Workshops

Workshop 1 (Python).

Language Processing and Visualization with Python I

Uldis Bojārs
Valdis Saulespurēns

July 26

Python has grown to being the 3rd most popular programming language in the world according to the renowned TIOBE language index. Most of the popularity and growth have been due to Python’s ease of use and accessibility to professionals across various fields unrelated to computer science.
Python has been called the "glue language" that holds together various components of IT systems. It also comes with a variety of built-in libraries ("batteries included") and has many external libraries for tasks such as Natural Language Processing (NLP), machine learning, and data visualization.
Introduction to Python:

  • Using Jupyter Notebooks for interactive coding
  • Basics of Python programming language:
    Python data structures
    program flow
    basic functions
  • Importing data in Python
  • Text pre-processing, tokenization, lemmatization

Following Python libraries will be used: nlkt, pandas, spacy, plotly, and scikit-learn

Valdis Saulespurens is a programming instructor at Riga Coding School. He teaches adult professionals new to programming Python and Javascript among other skills. Valdis specializes in Data Analysis and Web Scraping. He enjoys wrangling unruly data into structured knowledge. Valdis has over 20 years programming experience. He wrote his first professional programs for quantum scientists at University of California at Santa Barbara. Prior to teaching he wrote software for a radio broadcast equipment manufacturer. He holds a Master's degree in Computer Science from University of Latvia. When not spending time with his family Valdis likes to bike and play chess, sometimes at the same time.

Workshop 2 (Python).

Language Processing and Visualization with Python II

Uldis Bojārs
Valdis Saulespurēns

July 27

Prior basic knowledge about Python (or participation in the workshop Language Processing and Visualization with Python I) is recommended.
As we progress in the course, we will overview popular text processing and machine learning algorithms related to NLP.  We will discuss:

  • Analyzing data, text analysis
  • Elements of machine learning
  • Data export and visualization

Following Python libraries will be used:
nlkt, pandas, spacy, plotly, and scikit-learn

Workshop 1 (R).

Basics of R for Data Analysis and Visualization
Importing, exploring and visualizing multilingual data in R

Andres Karjus

July 26

The first workshop is an introduction – or a refresher, if you've dabbled – to R, an easy to learn, versatile programming language widely used across data science and academia. There will be minimal lecturing involved, as the mode here is learning by doing. Students will be guided through various exercises, while being encouraged to collaborate and discuss possible solutions. The examples focus mostly on exploring and visualizing data, using tidyverse packages such as dplyr and ggplot2. After first getting comfortable with using neat, clean and English-language datasets, we will look into working with more messy data, and also data in languages other than English, on the example of a historical Latvian publications database.

Andres Karjus is a computational linguist and computational humanist (PhD, University of Edinburgh 2020). He studies language and culture using a combination of text corpora, computational simulations and human experiments. All these approaches produce lots of information, usually too much to analyze qualitatively - this is where careful application of machine learning and rigorous statistical modelling can help to make sense of (and make predictions based on) the data. He is currently engaged in a number of projects, on changes in language in social and traditional media, quantifying visual art complexity, and on dynamics of television and film festival programming.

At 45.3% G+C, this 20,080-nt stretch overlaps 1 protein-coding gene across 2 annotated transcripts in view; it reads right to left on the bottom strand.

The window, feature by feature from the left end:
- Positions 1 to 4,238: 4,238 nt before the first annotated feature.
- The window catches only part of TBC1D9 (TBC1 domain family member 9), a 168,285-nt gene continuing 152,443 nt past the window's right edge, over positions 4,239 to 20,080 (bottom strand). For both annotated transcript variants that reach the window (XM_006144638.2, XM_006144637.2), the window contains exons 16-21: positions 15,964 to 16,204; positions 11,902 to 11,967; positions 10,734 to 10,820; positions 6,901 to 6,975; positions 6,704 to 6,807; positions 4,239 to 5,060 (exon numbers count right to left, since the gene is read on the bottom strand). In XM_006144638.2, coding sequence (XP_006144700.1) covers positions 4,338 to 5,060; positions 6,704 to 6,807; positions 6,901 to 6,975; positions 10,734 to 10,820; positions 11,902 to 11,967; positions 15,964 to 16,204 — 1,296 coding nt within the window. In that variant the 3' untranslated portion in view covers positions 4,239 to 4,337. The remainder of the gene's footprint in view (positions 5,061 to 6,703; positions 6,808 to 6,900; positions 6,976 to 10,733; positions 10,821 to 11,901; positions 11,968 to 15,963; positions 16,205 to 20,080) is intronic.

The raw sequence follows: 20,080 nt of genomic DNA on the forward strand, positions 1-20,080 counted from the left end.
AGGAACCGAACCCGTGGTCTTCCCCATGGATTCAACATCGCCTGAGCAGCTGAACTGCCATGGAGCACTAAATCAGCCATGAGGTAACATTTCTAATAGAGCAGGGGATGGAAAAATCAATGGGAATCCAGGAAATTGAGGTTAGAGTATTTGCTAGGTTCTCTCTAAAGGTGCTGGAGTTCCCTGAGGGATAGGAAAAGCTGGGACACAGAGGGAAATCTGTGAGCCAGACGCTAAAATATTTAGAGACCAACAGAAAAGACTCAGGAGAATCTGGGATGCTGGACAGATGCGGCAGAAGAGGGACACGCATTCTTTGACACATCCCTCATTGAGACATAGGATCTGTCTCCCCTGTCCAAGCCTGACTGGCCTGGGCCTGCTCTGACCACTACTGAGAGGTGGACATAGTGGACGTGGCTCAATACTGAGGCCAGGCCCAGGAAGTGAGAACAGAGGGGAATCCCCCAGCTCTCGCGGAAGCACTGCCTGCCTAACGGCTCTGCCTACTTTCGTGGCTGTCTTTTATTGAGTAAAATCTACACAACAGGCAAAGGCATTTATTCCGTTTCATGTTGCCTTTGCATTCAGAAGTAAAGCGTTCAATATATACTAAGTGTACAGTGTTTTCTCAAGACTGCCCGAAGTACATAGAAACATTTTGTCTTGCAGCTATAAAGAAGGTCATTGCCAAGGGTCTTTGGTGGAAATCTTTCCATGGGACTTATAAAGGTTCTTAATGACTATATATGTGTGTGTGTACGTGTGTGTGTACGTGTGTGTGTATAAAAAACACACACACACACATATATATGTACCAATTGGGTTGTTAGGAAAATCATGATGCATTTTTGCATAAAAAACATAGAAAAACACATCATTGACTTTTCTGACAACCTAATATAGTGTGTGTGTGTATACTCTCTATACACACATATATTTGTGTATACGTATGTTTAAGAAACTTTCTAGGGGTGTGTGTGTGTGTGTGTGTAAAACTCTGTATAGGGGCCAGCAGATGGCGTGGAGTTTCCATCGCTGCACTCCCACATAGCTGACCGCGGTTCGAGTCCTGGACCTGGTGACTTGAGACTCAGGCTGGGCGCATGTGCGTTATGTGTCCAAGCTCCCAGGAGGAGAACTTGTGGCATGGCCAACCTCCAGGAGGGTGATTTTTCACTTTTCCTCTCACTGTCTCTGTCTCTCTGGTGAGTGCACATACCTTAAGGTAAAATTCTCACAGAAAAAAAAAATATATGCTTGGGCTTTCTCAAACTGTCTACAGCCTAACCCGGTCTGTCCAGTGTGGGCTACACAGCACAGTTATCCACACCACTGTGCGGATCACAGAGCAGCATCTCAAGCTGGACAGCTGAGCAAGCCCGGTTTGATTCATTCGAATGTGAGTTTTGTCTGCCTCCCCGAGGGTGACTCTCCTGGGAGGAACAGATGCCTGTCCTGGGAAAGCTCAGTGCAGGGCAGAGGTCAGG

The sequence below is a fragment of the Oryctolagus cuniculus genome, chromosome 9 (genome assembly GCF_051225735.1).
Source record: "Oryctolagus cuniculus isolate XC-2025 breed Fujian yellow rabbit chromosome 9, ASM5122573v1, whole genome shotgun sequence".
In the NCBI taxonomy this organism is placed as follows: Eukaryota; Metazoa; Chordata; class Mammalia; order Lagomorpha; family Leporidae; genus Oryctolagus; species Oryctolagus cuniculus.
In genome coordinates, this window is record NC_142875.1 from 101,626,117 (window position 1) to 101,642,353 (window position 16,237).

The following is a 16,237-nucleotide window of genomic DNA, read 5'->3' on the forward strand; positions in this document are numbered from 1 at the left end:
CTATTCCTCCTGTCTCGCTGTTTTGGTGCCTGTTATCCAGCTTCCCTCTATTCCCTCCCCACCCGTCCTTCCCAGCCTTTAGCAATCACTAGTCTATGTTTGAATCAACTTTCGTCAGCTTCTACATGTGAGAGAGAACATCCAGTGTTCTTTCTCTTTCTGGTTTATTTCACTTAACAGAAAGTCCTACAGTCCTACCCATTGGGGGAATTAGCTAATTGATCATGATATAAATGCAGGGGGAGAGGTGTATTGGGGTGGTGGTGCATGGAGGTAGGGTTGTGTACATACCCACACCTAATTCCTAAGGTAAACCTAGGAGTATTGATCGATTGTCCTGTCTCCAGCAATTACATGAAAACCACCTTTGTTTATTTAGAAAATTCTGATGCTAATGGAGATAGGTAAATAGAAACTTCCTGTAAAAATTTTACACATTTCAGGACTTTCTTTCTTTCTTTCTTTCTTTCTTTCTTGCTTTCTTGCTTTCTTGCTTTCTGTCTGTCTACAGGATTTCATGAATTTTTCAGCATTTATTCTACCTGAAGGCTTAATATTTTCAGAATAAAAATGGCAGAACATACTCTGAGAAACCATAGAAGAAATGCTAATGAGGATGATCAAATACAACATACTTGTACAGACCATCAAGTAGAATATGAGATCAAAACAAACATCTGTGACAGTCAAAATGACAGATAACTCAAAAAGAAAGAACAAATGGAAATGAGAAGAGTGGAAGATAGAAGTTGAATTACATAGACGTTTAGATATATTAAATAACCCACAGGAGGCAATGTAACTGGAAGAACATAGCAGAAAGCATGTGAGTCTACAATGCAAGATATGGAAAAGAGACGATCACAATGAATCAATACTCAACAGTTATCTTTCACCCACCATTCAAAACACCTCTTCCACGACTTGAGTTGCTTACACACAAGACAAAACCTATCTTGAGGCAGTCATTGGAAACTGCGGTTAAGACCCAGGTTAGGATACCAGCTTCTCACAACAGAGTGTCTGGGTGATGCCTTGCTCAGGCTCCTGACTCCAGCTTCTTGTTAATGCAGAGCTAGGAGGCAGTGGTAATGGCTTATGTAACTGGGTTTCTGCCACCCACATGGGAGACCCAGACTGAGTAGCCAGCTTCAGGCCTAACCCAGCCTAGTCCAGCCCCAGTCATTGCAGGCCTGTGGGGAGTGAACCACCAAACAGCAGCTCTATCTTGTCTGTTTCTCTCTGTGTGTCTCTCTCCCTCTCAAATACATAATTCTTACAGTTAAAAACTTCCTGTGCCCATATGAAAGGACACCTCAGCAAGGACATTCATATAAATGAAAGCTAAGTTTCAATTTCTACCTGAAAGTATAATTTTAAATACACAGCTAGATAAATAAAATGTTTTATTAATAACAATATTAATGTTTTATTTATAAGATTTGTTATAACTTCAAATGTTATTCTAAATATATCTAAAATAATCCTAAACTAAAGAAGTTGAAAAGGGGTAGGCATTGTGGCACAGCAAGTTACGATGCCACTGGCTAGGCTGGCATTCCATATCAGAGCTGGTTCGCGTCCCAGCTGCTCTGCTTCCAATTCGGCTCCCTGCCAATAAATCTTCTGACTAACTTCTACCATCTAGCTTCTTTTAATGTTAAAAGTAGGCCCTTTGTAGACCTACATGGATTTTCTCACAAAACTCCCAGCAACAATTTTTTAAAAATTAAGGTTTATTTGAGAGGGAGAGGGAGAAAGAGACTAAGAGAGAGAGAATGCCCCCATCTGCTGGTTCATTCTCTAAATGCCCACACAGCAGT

Workshop 2 (R).


Basics of R for Data Analysis and Visualization
Working with (non-English) text in R

Andres Karjus

July 27

This workshop is all about text, and not just text in English and the Latin alphabet. We will go over various corpus formats and how to deal with them, including Unicode issues and working with data that is larger than would fit into working memory. We will also look into some simple natural language processing tasks, such as searching with regular expressions, stemming, lemmatization, topic modelling and using pretrained word embeddings. This workshop assumes either participation in the first workshop the day before, or some prior knowledge of R.

Workshop 3. 


Web Data Harvesting 

Marija Isupova

July 28

In order to analyse large amounts of data, we need to collect and store it first. This workshop will focus on collecting data from the Web using several methods: Web Scraping with Python, API to get access to the data directly, and different tools that help automate this process. During the workshop, we will extract data from social media and social messaging platforms (e.g. Twitter and Telegram) and news articles. We will look into analysing the harvested data, using the
acquired knowledge from prior either R or Python workshops.

Marija Isupova is a software engineer at NATO StratCom COE, where she is researching methods of understanding the information environment landscape in online and social media. She has a statistics and data analytics background using Python and R. She holds a Master's degree in Computer Science from the University of Latvia.

Workshop 4.


Network Visualisation – Sense-Making Through Design and Aesthetics

Noemi Chow, Fidel Thomet

July 29

This workshop kicks off with an introduction to data visualisation basics, followed by a deep dive into network visualisation. We will look into approaches to visualising entities and relations (or nodes and edges) and discuss the reasons for visualising complex networks and their aesthetics.
In the hands-on part of the workshop, we will first focus on sense-making. You will create your own information network using analogue materials. Based on that, you will investigate the network's narrative qualities by using it as a storytelling device.

Noemi Chow is a scientific illustrator. In her research work in the field of Knowledge Visualisation at the Zurich University of the Arts, she deals with mediation through visualisation, immersive and three-dimensional media.